In case, if you will not be able to obtain a “small business” status, you can establish a company (in one day with no minimal capital requirement) and pay 0% corporate income tax if you reinvest profit in Georgia.
No worldwide taxation applies to natural persons in Georgia. They are taxed only on income received from Georgian sources.
However, the term “non-Georgian Sourced Income” should not be interpreted verbatim. For example, any income paid from abroad is not necessarily considered as being produced outside of Georgia. There is a special article (#104) of the Georgian Tax Code that defines the types of incomes which shall be considered as Georgian or non-Georgian sources.
Several examples of non-Georgian (exempt) incomes are the following:
- Dividend received from a non-Georgian company;
- Interest paid by non-resident operating abroad;
- Pensions received from outside of Georgia;
- Capital gains from selling a share in a non-resident company (unless most of the assets of this company are immovable properties located in Georgia);
- Profits from reselling crypto-currency.
So, Georgia is a good place for stock trading as well. If you are a tax resident here and receive dividends, capital gain, or interest from abroad, most likely you get full personal tax exemption in Georgia.
Note: The same principle does not apply to service income, meaning that in many cases (but not all) service remuneration paid by non-residents are considered as received from a Georgian source. Service remuneration cases shall be examined individually with a tax consultant.
Georgia is an affordable country with a low cost of living, friendly people, good weather, amazing nature (especially if you like mountains), delicious food and wine, and enjoyable social life.
Residential rents are cheaper than the most (if not all) European countries as well as the cost of utilities. A newcomer can rent a nice, small flat for ~300 USD and work from here. If you find working from home boring and mundane, you can rent a co-working space of which there are plenty in Tbilisi, whose prices are also very affordable. You can have great food and drink fantastic wine (Georgia is a birth-place of wine with a wine-making history going back for thousands of years) every day just for a couple of dollars. Additionally, bars, cafes, and restaurants are located in every corner of Tbilisi. Lastly, Georgians are one of the friendliest people in the world; the only thing you would need is to know us and respect our culture.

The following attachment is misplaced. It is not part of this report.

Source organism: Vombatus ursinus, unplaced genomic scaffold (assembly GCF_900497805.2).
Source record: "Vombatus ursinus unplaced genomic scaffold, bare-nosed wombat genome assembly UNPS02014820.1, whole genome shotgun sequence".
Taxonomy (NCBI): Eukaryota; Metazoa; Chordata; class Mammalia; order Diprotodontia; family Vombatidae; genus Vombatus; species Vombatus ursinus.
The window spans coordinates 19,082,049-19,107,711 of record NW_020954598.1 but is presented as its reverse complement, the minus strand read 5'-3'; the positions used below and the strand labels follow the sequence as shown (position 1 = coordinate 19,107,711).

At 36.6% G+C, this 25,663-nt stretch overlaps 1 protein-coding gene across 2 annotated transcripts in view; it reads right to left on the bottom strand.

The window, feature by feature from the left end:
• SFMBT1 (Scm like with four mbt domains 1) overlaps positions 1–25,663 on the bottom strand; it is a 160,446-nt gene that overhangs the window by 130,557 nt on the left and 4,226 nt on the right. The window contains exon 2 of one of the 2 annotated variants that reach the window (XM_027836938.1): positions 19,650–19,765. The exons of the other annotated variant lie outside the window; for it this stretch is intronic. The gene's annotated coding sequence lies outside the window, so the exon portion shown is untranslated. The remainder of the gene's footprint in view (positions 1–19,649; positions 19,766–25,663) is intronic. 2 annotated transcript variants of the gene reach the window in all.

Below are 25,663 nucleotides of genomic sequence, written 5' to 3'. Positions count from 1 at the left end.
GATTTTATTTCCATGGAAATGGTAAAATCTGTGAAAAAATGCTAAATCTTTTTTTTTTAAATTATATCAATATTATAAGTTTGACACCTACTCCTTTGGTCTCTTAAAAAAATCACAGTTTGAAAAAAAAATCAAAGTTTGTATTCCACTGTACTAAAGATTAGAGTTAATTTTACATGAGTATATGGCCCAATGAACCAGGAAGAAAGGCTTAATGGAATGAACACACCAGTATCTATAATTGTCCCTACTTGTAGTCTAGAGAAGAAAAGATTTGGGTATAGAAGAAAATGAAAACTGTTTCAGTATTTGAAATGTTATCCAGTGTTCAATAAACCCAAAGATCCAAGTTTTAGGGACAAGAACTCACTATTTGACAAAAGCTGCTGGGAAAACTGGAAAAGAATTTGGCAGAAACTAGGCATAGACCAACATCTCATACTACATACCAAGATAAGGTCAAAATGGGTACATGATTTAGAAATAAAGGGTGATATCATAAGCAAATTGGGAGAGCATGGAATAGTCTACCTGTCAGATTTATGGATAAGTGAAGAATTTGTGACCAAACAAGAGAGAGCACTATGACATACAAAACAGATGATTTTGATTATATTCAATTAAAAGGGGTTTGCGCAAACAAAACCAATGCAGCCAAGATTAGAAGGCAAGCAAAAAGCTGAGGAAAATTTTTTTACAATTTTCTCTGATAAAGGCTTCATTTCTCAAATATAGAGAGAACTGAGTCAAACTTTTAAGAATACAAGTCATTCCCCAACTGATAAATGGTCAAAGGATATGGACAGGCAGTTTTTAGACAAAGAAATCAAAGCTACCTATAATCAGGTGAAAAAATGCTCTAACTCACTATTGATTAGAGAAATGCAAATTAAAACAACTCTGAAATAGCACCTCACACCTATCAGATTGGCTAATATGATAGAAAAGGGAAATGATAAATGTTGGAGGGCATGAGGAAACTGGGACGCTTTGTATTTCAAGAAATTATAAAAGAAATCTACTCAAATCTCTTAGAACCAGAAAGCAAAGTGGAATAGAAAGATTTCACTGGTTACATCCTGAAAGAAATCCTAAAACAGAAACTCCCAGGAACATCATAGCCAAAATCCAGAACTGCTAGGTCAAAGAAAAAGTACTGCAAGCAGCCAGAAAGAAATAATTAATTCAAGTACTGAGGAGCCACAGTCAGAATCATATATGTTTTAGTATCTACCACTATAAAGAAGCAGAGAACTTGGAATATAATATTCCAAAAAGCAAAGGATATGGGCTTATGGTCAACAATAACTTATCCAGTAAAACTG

Crucial points to take note of:
Again, taxes in Georgia
VAT might become a problem for persons (natural and legal entities) providing services from Georgia abroad. The so-called, “destination principle” applies in many countries (including the EU) where services provided abroad are treated as export-exempted from VAT with right of VAT deduction. Georgia implements this rule partially, meaning that provision of services abroad is exempted from VAT only in certain types of activities. These activities exempted are listed in article 166, subparagraph “D” of the Georgian tax code. So, please, pay extra attention and be sure that your activities fall in the exempt category. Importantly, this article is to be amended very soon (hopefully from the beginning of 2021), according to a planned amendment of aforementioned law, most of the services provided from Georgia to abroad will be exempted from VAT.
Note: the VAT (and Reverse VAT) rate is 18% in Georgia. The registration threshold is 100,000 GEL of taxable transactions per 12 calendar months. VAT does not apply to employment income.
Please, also be a bit more careful when you cross the road in Georgia, we are still getting used to strictly follow driving rules (but we are obviously progressing). Also, use weekends to get out of the capital city to enjoy the fresh air (Always many options for that).
This article provides general information for natural person entrepreneurs/freelancers about the pros and cons of Georgia and mostly concentrates on tax issues. The information detailed in the paper is not lengthy but can provide a good start for interested foreigners to get an impression of the country as a new potential place for living/working, and to continue their research further. In one sentence, this is an amazing place for natural persons who are working independently/doing their own business remotely.
About the Author: Gela Barshovi is an international and Georgian tax consultant and managing pertner of audit and consulting firm TPsolution. For farther questions regarding the article, you can directly reach him at Gela.email@example.com